New Zealand

Te Kotahitanga Neehi Hapori Whakapono o Aotearoa

"Faith by itself, not accompanied by action is dead"  James 2:17

Elaine Tyrrell QSM

Board Secretary

Elaine felt called to parish nursing and set up the first Anglican parish nurse ministry in New Zealand in 1998 as a pilot, at Nelson Cathedral, where her husband Charles served as the Dean.  In 2000, she travelled to Adelaide for her basic Faith Community Nurse (FCN) training and so began a long-term friendship with her friend and colleague, Dr Anne Van Loon who had developed the ministry in Australia.

In the following years, others joined the training in Nelson and the concept spread to many parts of the country, with the need for a means of support and teaching.  Elaine became the first chairman of NZFCNA in 2003 and a year later the General Synod of the Anglican Church in Aotearoa, New Zealand and Polynesia recognised faith community nursing as a valid, important ministry within the church.  Visitors to Nelson Cathedral reading about the ministry on a noticeboard in the building, took the concept back to their home churches leading to its introduction in the UK.  There have been four parish nurses at Nelson Cathedral, the first two voluntary but now the nurse is paid.  Two other parish nurses in the Nelson Diocese are paid too.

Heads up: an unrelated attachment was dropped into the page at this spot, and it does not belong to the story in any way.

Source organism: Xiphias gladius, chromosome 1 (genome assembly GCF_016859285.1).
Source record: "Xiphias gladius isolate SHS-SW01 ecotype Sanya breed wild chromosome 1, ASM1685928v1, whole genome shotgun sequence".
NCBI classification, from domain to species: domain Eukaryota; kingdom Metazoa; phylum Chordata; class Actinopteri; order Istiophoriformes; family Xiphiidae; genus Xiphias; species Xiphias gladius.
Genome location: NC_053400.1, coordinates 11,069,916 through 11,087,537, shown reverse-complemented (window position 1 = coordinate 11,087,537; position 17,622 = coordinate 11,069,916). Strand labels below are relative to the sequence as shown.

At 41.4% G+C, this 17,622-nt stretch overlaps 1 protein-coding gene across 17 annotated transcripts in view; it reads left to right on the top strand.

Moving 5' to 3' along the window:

In the Queen's birthday honours of 2016, Elaine was awarded the Queen's Service Medal for health, in recognition of her work in founding Faith Community Nursing in NZ.

She has worked in rehabilitation nursing and completed research focussing on the patients’ view of their hospital care.  Her research papers have been published and she has lectured in Australia as well as New Zealand.  Her interest in rehabilitation continues as she is currently facilitating a pilot hospital to home scheme, on behalf of the Stroke Foundation of New Zealand and Nelson Marlborough Health.

Elaine has returned to the Board of NZFCNA after a short period of retirement; to work towards making this nursing speciality better known within the country so that the Church can reclaim its role in meeting the needs of its people in a holistic, professional model of care.